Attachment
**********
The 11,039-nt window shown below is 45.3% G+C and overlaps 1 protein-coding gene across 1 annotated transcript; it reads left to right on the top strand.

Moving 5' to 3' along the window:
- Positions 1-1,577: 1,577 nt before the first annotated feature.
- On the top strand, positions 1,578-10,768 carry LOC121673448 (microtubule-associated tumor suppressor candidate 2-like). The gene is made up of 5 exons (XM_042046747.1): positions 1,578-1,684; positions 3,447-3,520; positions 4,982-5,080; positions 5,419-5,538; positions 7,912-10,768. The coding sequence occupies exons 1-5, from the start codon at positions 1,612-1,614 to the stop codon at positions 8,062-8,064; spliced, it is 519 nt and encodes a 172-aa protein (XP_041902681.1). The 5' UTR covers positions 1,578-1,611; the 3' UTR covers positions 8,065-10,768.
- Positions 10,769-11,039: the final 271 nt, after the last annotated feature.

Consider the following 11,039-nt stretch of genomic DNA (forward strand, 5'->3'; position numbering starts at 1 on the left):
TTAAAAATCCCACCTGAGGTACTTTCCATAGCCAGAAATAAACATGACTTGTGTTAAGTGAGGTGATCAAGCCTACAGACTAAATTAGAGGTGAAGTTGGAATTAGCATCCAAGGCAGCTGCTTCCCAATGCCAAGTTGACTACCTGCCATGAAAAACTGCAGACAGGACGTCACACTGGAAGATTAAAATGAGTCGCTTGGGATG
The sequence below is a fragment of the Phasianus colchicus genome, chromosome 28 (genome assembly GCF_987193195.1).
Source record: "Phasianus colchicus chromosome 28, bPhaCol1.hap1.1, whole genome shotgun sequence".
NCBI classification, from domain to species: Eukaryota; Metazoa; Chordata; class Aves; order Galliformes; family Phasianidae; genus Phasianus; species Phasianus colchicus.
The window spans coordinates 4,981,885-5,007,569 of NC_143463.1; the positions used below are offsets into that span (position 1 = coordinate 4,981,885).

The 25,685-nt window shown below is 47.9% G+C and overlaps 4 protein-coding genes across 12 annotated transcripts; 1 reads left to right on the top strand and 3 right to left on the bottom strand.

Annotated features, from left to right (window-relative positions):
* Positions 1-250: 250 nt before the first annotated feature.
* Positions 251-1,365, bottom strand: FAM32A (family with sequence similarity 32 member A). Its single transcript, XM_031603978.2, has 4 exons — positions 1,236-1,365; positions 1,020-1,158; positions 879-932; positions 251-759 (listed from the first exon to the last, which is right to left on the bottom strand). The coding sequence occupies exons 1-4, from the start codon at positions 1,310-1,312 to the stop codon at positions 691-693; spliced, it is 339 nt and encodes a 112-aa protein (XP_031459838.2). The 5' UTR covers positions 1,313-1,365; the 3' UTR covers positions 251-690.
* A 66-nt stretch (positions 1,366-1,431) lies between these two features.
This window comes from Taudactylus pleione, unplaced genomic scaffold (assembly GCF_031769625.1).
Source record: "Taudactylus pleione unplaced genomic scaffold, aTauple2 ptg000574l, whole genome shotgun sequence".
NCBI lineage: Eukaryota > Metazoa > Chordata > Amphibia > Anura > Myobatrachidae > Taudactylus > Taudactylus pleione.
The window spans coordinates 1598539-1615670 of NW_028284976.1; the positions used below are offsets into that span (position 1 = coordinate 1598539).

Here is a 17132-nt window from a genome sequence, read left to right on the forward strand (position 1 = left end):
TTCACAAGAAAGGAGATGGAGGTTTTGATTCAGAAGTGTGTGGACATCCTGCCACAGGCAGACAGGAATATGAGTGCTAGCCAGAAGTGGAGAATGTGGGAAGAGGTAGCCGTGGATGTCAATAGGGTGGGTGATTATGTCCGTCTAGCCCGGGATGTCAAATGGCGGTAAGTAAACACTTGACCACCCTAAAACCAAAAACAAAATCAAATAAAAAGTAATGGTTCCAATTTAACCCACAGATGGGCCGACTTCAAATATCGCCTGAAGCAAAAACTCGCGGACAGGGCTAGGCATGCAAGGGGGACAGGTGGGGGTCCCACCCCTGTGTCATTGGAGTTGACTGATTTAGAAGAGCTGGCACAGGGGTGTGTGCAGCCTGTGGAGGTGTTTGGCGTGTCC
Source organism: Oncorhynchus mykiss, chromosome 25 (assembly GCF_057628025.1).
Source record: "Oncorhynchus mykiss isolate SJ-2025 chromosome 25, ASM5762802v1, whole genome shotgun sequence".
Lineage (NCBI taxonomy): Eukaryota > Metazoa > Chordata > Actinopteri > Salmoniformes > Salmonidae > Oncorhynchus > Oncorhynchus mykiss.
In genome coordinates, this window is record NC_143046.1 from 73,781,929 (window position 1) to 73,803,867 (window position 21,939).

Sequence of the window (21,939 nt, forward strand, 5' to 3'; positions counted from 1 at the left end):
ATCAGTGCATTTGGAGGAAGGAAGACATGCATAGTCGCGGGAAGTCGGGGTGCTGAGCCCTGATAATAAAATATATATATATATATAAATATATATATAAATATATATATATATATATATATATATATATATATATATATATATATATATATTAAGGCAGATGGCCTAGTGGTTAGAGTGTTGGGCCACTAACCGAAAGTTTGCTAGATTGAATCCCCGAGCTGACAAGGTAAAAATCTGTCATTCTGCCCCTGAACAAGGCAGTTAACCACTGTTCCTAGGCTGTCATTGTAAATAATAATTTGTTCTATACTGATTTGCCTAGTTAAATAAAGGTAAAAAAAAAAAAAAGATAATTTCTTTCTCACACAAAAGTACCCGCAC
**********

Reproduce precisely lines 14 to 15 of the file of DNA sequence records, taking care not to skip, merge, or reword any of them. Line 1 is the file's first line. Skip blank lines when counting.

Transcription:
* Positions 1-250: 250 nt before the first annotated feature.
* Positions 251-1,365, bottom strand: FAM32A (family with sequence similarity 32 member A). Its single transcript, XM_031603978.2, has 4 exons — positions 1,236-1,365; positions 1,020-1,158; positions 879-932; positions 251-759 (listed from the first exon to the last, which is right to left on the bottom strand). The coding sequence occupies exons 1-4, from the start codon at positions 1,310-1,312 to the stop codon at positions 691-693; spliced, it is 339 nt and encodes a 112-aa protein (XP_031459838.2). The 5' UTR covers positions 1,313-1,365; the 3' UTR covers positions 251-690.